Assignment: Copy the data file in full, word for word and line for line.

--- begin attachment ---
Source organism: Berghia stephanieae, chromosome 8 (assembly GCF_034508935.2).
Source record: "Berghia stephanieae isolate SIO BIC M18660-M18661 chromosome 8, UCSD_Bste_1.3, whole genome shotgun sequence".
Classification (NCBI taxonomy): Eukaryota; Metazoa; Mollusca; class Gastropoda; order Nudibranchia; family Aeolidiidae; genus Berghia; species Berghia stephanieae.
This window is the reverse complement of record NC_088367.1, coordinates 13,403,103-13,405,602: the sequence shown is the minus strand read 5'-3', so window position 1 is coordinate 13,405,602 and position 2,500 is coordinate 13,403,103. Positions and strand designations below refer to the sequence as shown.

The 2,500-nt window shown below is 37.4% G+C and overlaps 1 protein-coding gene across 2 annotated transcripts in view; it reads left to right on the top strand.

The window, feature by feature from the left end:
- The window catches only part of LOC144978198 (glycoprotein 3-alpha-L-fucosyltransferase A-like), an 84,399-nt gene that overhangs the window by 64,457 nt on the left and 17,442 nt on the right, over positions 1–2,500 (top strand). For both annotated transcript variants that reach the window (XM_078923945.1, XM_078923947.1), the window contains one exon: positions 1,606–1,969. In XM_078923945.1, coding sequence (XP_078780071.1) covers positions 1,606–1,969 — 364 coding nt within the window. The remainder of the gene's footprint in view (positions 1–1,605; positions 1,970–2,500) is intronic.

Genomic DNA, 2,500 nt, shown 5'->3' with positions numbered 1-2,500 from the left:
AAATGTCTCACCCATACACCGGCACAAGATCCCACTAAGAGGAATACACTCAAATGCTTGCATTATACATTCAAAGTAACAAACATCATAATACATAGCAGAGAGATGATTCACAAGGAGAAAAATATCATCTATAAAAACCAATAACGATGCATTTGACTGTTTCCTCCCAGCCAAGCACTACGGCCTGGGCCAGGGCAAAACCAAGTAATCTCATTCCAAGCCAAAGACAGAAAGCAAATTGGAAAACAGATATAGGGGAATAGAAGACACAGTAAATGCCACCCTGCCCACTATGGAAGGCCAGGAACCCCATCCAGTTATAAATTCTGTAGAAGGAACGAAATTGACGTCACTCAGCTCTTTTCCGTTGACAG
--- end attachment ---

Source organism: Berghia stephanieae, chromosome 8 (assembly GCF_034508935.2).
Source record: "Berghia stephanieae isolate SIO BIC M18660-M18661 chromosome 8, UCSD_Bste_1.3, whole genome shotgun sequence".
Classification (NCBI taxonomy): Eukaryota; Metazoa; Mollusca; class Gastropoda; order Nudibranchia; family Aeolidiidae; genus Berghia; species Berghia stephanieae.
This window is the reverse complement of record NC_088367.1, coordinates 13,403,103-13,405,602: the sequence shown is the minus strand read 5'-3', so window position 1 is coordinate 13,405,602 and position 2,500 is coordinate 13,403,103. Positions and strand designations below refer to the sequence as shown.

The 2,500-nt window shown below is 37.4% G+C and overlaps 1 protein-coding gene across 2 annotated transcripts in view; it reads left to right on the top strand.

The window, feature by feature from the left end:
- The window catches only part of LOC144978198 (glycoprotein 3-alpha-L-fucosyltransferase A-like), an 84,399-nt gene that overhangs the window by 64,457 nt on the left and 17,442 nt on the right, over positions 1–2,500 (top strand). For both annotated transcript variants that reach the window (XM_078923945.1, XM_078923947.1), the window contains one exon: positions 1,606–1,969. In XM_078923945.1, coding sequence (XP_078780071.1) covers positions 1,606–1,969 — 364 coding nt within the window. The remainder of the gene's footprint in view (positions 1–1,605; positions 1,970–2,500) is intronic.

Genomic DNA, 2,500 nt, shown 5'->3' with positions numbered 1-2,500 from the left:
AAATGTCTCACCCATACACCGGCACAAGATCCCACTAAGAGGAATACACTCAAATGCTTGCATTATACATTCAAAGTAACAAACATCATAATACATAGCAGAGAGATGATTCACAAGGAGAAAAATATCATCTATAAAAACCAATAACGATGCATTTGACTGTTTCCTCCCAGCCAAGCACTACGGCCTGGGCCAGGGCAAAACCAAGTAATCTCATTCCAAGCCAAAGACAGAAAGCAAATTGGAAAACAGATATAGGGGAATAGAAGACACAGTAAATGCCACCCTGCCCACTATGGAAGGCCAGGAACCCCATCCAGTTATAAATTCTGTAGAAGGAACGAAATTGACGTCACTCAGCTCTTTTCCGTTGACAG